Silent Night:The Story Behind the Carol

This morning I asked a few residents what their favorite Christmas carol was.

"Jingle Bells!" one lady said with a grin.

A few others mentioned ones they enjoyed. After I had paused a few moments, I asked, "Anybody like 'Silent Night'?"

There was total agreement in the room. We all loved that carol

Just what is it about "Silent Night" that speaks to the world so powerfully?

Maybe it's the lilting, almost lullaby-sound of the words "sleep in heavenly peace." Maybe it's the crystal clear retelling of an ancient story that seems eternally new. Or maybe it's just the tradition--the growing up and growing old with this enduring song.

One thing is certain, though. "Silent Night" had humble beginnings.

It all began in 1818 with a broken organ in the small church in Oberndorf, Austria. Because of the inability to perform their nativity at the church, the actors decided to perform in someone's home. In the audience sat Josef Mohr, the assistant pastor. The simplicity and awe of the Christmas story seized him. As he walked home from the performance that night, he crossed through the hills overlooking the tiny village blanketed in snow. The words from a poem he had written a few years before came back to him.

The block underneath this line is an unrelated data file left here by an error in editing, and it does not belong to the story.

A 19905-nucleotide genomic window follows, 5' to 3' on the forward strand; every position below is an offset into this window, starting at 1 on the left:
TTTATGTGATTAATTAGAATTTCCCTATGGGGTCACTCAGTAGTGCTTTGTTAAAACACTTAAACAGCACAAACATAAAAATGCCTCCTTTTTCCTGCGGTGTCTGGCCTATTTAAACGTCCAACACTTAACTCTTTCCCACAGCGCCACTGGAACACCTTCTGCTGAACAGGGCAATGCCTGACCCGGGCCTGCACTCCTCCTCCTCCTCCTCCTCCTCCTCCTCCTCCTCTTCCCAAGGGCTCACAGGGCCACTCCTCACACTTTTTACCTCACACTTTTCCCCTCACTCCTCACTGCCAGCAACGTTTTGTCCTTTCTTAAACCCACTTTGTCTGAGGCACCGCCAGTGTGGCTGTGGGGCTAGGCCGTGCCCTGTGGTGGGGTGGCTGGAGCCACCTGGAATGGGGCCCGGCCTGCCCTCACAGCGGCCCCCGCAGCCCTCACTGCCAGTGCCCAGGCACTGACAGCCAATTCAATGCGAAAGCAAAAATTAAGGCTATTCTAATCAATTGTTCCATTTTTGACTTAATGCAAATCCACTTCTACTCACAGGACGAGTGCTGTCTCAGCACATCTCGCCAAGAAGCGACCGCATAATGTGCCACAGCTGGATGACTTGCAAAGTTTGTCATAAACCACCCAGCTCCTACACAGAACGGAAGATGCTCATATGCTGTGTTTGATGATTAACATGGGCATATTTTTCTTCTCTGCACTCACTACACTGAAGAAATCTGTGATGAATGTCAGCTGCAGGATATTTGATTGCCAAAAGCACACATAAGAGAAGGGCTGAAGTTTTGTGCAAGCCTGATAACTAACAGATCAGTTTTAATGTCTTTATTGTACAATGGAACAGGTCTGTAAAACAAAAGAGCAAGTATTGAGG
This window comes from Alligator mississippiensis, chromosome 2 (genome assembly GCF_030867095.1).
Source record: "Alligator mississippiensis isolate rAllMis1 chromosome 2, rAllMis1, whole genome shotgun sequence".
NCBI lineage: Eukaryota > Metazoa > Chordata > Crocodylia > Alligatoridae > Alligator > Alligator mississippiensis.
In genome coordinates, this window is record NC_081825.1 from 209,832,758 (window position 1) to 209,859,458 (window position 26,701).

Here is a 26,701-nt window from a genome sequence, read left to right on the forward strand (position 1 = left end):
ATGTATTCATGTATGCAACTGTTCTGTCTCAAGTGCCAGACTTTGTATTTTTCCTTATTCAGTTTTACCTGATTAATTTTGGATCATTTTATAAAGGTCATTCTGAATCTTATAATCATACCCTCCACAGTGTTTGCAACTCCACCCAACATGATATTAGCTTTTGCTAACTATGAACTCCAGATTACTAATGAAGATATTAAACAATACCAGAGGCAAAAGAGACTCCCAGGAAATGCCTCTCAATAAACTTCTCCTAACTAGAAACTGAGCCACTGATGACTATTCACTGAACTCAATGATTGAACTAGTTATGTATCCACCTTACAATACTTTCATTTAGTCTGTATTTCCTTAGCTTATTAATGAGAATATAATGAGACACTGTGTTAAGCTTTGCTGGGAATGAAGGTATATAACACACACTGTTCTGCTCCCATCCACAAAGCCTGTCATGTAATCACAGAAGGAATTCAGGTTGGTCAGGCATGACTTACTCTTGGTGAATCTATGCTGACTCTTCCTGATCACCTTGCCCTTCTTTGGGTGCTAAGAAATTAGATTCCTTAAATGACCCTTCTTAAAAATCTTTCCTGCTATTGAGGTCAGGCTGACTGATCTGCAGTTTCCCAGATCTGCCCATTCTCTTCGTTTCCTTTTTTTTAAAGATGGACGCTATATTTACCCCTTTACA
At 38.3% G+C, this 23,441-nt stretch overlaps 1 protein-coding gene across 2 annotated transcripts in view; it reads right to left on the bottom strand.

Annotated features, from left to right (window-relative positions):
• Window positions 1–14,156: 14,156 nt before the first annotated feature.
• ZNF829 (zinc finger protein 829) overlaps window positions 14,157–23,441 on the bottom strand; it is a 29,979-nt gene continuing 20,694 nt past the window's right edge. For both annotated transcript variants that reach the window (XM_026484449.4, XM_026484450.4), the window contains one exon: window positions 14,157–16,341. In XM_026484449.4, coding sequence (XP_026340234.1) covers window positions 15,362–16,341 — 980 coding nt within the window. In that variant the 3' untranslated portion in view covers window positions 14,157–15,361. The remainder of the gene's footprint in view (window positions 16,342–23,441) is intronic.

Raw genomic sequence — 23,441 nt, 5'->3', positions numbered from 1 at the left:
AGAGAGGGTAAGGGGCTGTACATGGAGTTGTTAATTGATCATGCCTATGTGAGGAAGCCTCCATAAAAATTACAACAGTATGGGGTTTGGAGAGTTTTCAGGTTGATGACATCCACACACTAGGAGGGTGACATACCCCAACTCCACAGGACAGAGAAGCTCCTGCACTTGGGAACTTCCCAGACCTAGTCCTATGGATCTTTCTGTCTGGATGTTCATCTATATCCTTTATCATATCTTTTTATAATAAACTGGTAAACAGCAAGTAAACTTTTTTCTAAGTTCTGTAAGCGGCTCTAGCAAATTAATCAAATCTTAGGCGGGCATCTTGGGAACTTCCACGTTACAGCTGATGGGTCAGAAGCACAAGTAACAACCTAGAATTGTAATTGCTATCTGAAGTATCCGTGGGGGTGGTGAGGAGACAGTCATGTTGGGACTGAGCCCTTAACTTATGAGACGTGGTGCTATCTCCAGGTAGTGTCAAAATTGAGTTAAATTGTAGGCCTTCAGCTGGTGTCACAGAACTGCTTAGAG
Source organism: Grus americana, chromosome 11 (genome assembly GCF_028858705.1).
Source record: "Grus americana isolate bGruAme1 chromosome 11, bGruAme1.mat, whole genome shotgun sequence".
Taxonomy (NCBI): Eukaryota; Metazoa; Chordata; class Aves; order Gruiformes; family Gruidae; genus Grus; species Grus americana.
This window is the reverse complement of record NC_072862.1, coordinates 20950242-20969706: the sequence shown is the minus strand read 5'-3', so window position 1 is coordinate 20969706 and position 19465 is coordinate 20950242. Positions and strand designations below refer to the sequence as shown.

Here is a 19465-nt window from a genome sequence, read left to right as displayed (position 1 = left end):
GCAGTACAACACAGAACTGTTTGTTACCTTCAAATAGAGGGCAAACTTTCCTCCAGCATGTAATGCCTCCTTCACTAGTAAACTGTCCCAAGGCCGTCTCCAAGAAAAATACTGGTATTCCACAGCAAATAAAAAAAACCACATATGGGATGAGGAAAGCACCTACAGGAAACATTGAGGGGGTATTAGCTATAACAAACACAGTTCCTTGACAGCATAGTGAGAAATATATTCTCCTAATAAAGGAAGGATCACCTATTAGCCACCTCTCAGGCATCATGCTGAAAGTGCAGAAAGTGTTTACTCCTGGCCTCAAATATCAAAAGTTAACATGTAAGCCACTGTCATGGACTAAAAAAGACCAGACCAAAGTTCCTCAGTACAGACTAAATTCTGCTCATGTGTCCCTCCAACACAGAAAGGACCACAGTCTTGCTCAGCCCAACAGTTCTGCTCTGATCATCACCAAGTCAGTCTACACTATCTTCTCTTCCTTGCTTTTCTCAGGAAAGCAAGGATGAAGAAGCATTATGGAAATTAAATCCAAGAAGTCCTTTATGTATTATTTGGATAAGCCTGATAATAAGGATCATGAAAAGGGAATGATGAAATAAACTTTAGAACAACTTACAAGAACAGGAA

With the organ broken, Mohr wondered if he could find a way for his congregation to sing the words to the poem.

The following morning, Mohr went to see Franz Xaver Gruber, the church's organist. Gruber set to work crafting a melody that could be sung with a guitar, and that evening, the carol "Silent Night" was sung for the very first time.

It is possible that "Silent Night" would never have spread beyond that village if not for the organ repairman. After finishing the repairs, he stood back to let Gruber play something and affirm that it was indeed fixed.

Gruber took a seat before the organ and played the simple melody he had composed only a few weeks earlier. The repairman was so pleased with the song that he asked Gruber for copies of the music and took it with him to his home in Kapfing, Austria.

From there, it spread to other villages and singing groups, eventually coming to America. Today, "Silent Night" has been translated into over 300 different languages worldwide and is considered by many to be the world's most popular carol.

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